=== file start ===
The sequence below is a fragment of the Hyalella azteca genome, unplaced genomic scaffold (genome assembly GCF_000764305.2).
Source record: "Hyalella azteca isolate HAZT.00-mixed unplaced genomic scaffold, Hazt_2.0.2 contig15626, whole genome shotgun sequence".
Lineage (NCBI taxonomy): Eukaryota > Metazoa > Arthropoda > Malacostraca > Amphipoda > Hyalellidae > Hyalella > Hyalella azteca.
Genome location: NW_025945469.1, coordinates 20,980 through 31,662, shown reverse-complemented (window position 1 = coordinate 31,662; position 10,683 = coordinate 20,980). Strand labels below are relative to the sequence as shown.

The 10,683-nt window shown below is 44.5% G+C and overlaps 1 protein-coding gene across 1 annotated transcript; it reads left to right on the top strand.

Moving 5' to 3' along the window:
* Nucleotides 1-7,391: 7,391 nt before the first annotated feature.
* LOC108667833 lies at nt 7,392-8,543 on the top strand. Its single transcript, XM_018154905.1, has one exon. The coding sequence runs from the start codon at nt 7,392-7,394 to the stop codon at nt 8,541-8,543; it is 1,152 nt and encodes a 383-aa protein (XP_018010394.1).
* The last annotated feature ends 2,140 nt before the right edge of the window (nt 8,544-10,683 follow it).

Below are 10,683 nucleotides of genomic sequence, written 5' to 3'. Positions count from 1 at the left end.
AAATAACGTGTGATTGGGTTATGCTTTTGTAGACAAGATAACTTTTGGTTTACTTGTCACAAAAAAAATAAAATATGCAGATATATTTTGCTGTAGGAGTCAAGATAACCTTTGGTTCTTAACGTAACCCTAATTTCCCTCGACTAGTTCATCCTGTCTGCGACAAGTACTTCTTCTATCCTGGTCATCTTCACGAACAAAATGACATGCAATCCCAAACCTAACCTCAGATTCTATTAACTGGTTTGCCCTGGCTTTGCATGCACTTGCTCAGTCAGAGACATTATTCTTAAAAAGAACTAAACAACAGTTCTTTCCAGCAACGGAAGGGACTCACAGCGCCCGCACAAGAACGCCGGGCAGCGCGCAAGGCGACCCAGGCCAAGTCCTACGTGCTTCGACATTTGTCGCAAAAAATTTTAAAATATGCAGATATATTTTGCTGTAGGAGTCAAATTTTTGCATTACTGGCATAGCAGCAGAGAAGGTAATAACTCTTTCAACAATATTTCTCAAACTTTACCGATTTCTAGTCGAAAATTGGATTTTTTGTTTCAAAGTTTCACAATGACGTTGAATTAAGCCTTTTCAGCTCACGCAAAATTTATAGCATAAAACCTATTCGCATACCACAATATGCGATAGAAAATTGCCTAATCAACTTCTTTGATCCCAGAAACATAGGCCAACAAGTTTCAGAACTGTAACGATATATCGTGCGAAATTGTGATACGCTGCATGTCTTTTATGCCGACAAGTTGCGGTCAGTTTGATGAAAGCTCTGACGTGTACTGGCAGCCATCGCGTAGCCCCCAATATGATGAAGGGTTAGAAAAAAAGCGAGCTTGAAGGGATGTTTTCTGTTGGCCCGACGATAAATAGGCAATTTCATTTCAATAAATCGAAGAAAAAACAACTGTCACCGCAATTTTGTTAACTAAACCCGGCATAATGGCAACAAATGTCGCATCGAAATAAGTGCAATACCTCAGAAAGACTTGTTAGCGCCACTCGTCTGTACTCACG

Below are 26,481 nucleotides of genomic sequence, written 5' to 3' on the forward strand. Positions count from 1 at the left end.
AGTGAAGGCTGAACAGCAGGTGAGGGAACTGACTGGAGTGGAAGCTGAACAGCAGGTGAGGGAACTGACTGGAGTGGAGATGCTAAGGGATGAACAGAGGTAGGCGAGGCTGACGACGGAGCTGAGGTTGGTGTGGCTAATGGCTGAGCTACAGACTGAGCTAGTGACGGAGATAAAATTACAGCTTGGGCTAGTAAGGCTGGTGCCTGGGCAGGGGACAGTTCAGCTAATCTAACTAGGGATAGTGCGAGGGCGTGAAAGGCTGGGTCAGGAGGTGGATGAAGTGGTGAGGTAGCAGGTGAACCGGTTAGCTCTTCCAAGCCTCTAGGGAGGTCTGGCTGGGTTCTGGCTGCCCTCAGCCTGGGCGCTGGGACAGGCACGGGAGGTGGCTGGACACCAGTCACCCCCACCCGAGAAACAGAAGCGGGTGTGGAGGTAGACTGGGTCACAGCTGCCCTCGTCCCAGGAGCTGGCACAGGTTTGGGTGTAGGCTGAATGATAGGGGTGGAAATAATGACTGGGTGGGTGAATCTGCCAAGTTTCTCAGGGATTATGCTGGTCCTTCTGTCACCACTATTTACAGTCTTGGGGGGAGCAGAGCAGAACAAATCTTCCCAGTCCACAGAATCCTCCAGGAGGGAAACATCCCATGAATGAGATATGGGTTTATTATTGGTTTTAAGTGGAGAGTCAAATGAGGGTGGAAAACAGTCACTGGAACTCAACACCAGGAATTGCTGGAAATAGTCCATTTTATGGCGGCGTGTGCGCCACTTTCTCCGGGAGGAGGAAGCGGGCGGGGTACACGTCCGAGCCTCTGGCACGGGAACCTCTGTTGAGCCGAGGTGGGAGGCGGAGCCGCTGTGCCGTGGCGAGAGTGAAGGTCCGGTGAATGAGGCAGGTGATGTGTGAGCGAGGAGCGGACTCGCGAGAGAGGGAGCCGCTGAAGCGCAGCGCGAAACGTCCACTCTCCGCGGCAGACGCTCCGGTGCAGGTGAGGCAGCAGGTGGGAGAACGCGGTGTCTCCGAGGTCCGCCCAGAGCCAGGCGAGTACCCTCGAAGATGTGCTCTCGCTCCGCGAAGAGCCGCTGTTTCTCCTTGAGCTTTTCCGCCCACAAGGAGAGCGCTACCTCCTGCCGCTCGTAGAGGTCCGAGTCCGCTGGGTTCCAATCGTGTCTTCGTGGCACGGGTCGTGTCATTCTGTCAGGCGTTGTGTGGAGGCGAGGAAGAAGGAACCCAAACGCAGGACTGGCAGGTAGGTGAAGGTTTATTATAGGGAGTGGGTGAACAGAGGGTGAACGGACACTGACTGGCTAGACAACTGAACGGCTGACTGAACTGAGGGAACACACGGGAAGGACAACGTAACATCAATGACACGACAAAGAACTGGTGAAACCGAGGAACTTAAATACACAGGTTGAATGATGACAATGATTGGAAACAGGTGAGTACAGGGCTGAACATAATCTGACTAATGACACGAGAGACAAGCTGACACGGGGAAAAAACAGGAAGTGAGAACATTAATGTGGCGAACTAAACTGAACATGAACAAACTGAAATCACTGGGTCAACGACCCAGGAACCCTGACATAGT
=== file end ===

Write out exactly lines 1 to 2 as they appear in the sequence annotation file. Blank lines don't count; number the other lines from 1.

The sequence below is a fragment of the Hyalella azteca genome, unplaced genomic scaffold (genome assembly GCF_000764305.2).
Source record: "Hyalella azteca isolate HAZT.00-mixed unplaced genomic scaffold, Hazt_2.0.2 contig15626, whole genome shotgun sequence".